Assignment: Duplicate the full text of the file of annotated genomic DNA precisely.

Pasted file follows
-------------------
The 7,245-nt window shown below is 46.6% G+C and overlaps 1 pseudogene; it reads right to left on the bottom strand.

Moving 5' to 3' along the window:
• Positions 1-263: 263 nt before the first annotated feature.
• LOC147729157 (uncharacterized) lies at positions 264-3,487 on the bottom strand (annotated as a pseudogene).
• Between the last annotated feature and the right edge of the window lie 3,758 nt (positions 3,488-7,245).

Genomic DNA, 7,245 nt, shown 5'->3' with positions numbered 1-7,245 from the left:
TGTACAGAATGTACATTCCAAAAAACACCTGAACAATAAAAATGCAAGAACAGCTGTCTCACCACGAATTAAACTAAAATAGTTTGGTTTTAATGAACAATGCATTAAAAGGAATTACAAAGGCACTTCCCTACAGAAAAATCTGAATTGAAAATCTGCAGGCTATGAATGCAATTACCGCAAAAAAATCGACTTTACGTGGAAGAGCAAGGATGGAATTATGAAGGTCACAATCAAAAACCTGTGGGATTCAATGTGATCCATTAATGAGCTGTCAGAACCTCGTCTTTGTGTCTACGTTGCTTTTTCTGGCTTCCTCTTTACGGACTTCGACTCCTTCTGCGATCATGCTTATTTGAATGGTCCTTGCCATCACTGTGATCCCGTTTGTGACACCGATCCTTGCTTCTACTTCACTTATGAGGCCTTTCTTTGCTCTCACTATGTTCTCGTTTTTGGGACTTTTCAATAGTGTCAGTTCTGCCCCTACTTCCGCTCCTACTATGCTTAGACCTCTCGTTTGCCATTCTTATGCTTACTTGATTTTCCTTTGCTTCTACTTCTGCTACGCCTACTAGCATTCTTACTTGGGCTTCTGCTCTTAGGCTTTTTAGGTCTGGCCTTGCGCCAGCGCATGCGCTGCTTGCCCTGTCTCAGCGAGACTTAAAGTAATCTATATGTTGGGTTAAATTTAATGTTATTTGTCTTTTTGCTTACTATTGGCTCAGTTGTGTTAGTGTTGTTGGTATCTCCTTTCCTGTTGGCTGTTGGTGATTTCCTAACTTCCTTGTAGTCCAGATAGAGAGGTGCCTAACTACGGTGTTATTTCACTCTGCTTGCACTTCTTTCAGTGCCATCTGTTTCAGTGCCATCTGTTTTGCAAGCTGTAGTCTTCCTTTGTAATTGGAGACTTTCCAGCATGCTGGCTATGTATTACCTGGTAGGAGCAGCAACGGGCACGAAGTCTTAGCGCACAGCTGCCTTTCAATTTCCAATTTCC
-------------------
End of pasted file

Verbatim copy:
The 7,245-nt window shown below is 46.6% G+C and overlaps 1 pseudogene; it reads right to left on the bottom strand.

Moving 5' to 3' along the window:
• Positions 1-263: 263 nt before the first annotated feature.
• LOC147729157 (uncharacterized) lies at positions 264-3,487 on the bottom strand (annotated as a pseudogene).
• Between the last annotated feature and the right edge of the window lie 3,758 nt (positions 3,488-7,245).

Genomic DNA, 7,245 nt, shown 5'->3' with positions numbered 1-7,245 from the left:
TGTACAGAATGTACATTCCAAAAAACACCTGAACAATAAAAATGCAAGAACAGCTGTCTCACCACGAATTAAACTAAAATAGTTTGGTTTTAATGAACAATGCATTAAAAGGAATTACAAAGGCACTTCCCTACAGAAAAATCTGAATTGAAAATCTGCAGGCTATGAATGCAATTACCGCAAAAAAATCGACTTTACGTGGAAGAGCAAGGATGGAATTATGAAGGTCACAATCAAAAACCTGTGGGATTCAATGTGATCCATTAATGAGCTGTCAGAACCTCGTCTTTGTGTCTACGTTGCTTTTTCTGGCTTCCTCTTTACGGACTTCGACTCCTTCTGCGATCATGCTTATTTGAATGGTCCTTGCCATCACTGTGATCCCGTTTGTGACACCGATCCTTGCTTCTACTTCACTTATGAGGCCTTTCTTTGCTCTCACTATGTTCTCGTTTTTGGGACTTTTCAATAGTGTCAGTTCTGCCCCTACTTCCGCTCCTACTATGCTTAGACCTCTCGTTTGCCATTCTTATGCTTACTTGATTTTCCTTTGCTTCTACTTCTGCTACGCCTACTAGCATTCTTACTTGGGCTTCTGCTCTTAGGCTTTTTAGGTCTGGCCTTGCGCCAGCGCATGCGCTGCTTGCCCTGTCTCAGCGAGACTTAAAGTAATCTATATGTTGGGTTAAATTTAATGTTATTTGTCTTTTTGCTTACTATTGGCTCAGTTGTGTTAGTGTTGTTGGTATCTCCTTTCCTGTTGGCTGTTGGTGATTTCCTAACTTCCTTGTAGTCCAGATAGAGAGGTGCCTAACTACGGTGTTATTTCACTCTGCTTGCACTTCTTTCAGTGCCATCTGTTTCAGTGCCATCTGTTTTGCAAGCTGTAGTCTTCCTTTGTAATTGGAGACTTTCCAGCATGCTGGCTATGTATTACCTGGTAGGAGCAGCAACGGGCACGAAGTCTTAGCGCACAGCTGCCTTTCAATTTCCAATTTCC